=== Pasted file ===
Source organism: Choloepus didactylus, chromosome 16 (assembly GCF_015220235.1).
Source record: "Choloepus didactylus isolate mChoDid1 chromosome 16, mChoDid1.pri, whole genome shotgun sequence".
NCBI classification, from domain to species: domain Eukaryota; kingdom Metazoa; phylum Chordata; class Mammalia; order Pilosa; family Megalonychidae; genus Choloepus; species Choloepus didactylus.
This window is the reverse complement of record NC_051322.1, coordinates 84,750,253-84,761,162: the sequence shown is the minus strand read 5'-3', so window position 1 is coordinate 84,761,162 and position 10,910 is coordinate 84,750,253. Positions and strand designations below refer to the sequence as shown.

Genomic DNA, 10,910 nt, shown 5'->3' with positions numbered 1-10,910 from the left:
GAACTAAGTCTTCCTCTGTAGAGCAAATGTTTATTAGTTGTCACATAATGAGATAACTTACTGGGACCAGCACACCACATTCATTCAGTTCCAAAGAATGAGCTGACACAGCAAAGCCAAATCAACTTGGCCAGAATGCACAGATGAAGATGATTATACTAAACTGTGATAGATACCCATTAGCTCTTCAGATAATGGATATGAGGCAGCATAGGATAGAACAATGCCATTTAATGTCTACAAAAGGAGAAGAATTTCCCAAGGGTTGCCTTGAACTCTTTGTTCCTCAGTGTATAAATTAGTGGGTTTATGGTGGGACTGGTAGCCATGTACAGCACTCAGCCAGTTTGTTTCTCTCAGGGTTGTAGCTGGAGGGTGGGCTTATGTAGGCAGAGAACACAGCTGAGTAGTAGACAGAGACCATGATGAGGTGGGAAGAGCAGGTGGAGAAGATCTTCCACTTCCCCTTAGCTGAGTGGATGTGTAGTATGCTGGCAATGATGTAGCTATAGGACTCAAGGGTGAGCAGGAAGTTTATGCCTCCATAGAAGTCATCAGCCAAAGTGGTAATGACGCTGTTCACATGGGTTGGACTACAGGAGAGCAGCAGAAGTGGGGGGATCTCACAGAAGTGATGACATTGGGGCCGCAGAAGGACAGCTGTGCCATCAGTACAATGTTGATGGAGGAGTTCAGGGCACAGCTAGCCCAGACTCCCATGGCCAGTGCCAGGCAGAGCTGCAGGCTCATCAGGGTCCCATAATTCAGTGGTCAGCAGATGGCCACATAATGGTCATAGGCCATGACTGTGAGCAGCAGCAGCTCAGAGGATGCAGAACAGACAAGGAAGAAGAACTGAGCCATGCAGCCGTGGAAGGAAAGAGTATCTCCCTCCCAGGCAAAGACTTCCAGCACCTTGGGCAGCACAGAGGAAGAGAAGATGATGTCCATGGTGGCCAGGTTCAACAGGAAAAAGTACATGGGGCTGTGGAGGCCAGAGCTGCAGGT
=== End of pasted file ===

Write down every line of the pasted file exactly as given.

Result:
Source organism: Choloepus didactylus, chromosome 16 (assembly GCF_015220235.1).
Source record: "Choloepus didactylus isolate mChoDid1 chromosome 16, mChoDid1.pri, whole genome shotgun sequence".
NCBI classification, from domain to species: domain Eukaryota; kingdom Metazoa; phylum Chordata; class Mammalia; order Pilosa; family Megalonychidae; genus Choloepus; species Choloepus didactylus.
This window is the reverse complement of record NC_051322.1, coordinates 84,750,253-84,761,162: the sequence shown is the minus strand read 5'-3', so window position 1 is coordinate 84,761,162 and position 10,910 is coordinate 84,750,253. Positions and strand designations below refer to the sequence as shown.

Genomic DNA, 10,910 nt, shown 5'->3' with positions numbered 1-10,910 from the left:
GAACTAAGTCTTCCTCTGTAGAGCAAATGTTTATTAGTTGTCACATAATGAGATAACTTACTGGGACCAGCACACCACATTCATTCAGTTCCAAAGAATGAGCTGACACAGCAAAGCCAAATCAACTTGGCCAGAATGCACAGATGAAGATGATTATACTAAACTGTGATAGATACCCATTAGCTCTTCAGATAATGGATATGAGGCAGCATAGGATAGAACAATGCCATTTAATGTCTACAAAAGGAGAAGAATTTCCCAAGGGTTGCCTTGAACTCTTTGTTCCTCAGTGTATAAATTAGTGGGTTTATGGTGGGACTGGTAGCCATGTACAGCACTCAGCCAGTTTGTTTCTCTCAGGGTTGTAGCTGGAGGGTGGGCTTATGTAGGCAGAGAACACAGCTGAGTAGTAGACAGAGACCATGATGAGGTGGGAAGAGCAGGTGGAGAAGATCTTCCACTTCCCCTTAGCTGAGTGGATGTGTAGTATGCTGGCAATGATGTAGCTATAGGACTCAAGGGTGAGCAGGAAGTTTATGCCTCCATAGAAGTCATCAGCCAAAGTGGTAATGACGCTGTTCACATGGGTTGGACTACAGGAGAGCAGCAGAAGTGGGGGGATCTCACAGAAGTGATGACATTGGGGCCGCAGAAGGACAGCTGTGCCATCAGTACAATGTTGATGGAGGAGTTCAGGGCACAGCTAGCCCAGACTCCCATGGCCAGTGCCAGGCAGAGCTGCAGGCTCATCAGGGTCCCATAATTCAGTGGTCAGCAGATGGCCACATAATGGTCATAGGCCATGACTGTGAGCAGCAGCAGCTCAGAGGATGCAGAACAGACAAGGAAGAAGAACTGAGCCATGCAGCCGTGGAAGGAAAGAGTATCTCCCTCCCAGGCAAAGACTTCCAGCACCTTGGGCAGCACAGAGGAAGAGAAGATGATGTCCATGGTGGCCAGGTTCAACAGGAAAAAGTACATGGGGCTGTGGAGGCCAGAGCTGCAGGT